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Give the similarities and differences of the formal, structural, linguistic and 'close...

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patpoland | Student, College Freshman | eNotes Newbie

Posted January 7, 2011 at 8:44 PM via web

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Give the similarities and differences of the formal, structural, linguistic and 'close reading' approaches to literary analysis.

Ok, so I know what are those approaches are and how to use them, but I can't really write down the similarities and differences...

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amarang9 | College Teacher | (Level 1) Educator Emeritus

Posted January 10, 2011 at 6:14 AM (Answer #1)

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Formalists, like the New Critics, focused on the form and structure of the literary text; its literariness and style. They did not look at extrinsic factors such as authorial biography, historical context or politics. Their goal was to find the formal structures and techniques that make literature different from all other forms of writing: tropes, symbols, archetypes, and the different stylistic traditions among different genres. For example, the form of prose vs. the form of poetry; they would start here and get more nuanced and complex. Formalists employed a method called ‘close reading’ which focused just on the text. The goal was not so much to discover what a text meant but to distinguish what was literary and what was not. Any analysis which focuses just on the text will employ a kind of close reading. Similarly, a linguistic analysis of a text will be a close reading but the linguist will go beyond the present text and look at histories of etymology and language to supplement their investigation; and this may also include historical/anthropological research and research of other related literary works. Linguistics is a study of language; not limited to literary analysis.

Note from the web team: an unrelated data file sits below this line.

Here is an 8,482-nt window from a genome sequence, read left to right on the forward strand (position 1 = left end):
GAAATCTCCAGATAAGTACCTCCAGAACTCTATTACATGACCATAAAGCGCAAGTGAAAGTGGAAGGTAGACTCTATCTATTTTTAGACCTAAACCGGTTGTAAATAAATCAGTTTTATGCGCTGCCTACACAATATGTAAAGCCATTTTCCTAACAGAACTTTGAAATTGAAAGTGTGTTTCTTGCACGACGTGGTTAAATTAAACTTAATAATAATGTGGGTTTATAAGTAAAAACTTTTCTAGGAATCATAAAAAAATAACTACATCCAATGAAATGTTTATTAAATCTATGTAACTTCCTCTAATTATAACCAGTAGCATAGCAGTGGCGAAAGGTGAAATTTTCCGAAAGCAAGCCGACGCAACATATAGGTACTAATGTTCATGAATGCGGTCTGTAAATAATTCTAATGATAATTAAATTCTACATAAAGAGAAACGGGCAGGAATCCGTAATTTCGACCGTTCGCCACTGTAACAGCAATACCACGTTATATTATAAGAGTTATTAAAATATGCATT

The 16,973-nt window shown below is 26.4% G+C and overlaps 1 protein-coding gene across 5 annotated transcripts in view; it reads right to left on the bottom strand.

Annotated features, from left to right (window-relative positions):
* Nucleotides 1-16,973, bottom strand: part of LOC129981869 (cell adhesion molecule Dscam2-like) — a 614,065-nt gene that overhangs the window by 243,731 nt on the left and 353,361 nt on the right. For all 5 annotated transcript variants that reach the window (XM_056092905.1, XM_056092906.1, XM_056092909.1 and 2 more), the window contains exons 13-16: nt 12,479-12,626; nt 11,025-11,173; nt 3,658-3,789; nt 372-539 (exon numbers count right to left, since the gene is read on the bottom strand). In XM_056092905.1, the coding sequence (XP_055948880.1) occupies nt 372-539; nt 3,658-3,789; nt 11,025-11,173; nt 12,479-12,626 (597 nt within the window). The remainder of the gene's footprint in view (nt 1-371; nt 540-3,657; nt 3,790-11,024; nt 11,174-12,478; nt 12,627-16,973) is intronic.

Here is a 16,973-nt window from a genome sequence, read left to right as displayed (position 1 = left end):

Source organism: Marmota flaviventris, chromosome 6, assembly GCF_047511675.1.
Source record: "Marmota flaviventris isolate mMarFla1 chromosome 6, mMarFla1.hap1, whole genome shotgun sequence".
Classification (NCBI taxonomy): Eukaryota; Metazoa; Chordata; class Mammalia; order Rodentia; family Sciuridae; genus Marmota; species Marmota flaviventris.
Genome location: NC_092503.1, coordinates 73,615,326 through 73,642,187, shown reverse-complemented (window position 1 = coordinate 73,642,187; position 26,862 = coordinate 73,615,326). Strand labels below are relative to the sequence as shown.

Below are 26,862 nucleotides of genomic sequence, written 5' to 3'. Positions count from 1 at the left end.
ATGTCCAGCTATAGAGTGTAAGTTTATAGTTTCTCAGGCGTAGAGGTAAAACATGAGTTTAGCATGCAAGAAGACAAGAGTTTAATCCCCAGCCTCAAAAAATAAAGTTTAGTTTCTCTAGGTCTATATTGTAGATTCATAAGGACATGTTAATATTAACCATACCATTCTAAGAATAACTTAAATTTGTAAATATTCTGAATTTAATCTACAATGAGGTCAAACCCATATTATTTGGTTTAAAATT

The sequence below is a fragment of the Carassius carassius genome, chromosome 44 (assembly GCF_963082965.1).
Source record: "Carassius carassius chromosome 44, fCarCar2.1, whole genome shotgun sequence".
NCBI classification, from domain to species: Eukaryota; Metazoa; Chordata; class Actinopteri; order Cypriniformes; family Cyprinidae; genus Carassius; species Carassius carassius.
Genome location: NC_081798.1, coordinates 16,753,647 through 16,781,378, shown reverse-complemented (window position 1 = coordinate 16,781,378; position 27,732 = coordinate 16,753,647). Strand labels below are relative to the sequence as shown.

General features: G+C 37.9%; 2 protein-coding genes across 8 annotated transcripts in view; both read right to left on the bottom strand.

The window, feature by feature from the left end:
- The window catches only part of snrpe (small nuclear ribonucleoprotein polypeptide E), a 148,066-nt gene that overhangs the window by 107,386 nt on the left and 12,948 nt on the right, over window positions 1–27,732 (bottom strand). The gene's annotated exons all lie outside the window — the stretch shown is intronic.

Structuralism is much bigger program and it is more scientific and interdisciplinary than linguistics or formalism. Again, you could do a close reading with a structuralist agenda but your goal is to uncover the underlying structures and system of signs (semiotics) which consciously or unconsciously influence rules of culture. Such roles are said to be cultural or social constructs. This means that the individual and anything he/she creates is always already influenced, sometimes unknowingly, about how to dress, what to eat and what literature is. There is some similarity here with formalism in the sense that both structuralists and formalists look for the common elements of what is used to build or make literature. Structuralists go beyond the literary text itself to look for the deep structure that forms all kinds of discourse, language and linguistics; not just literature.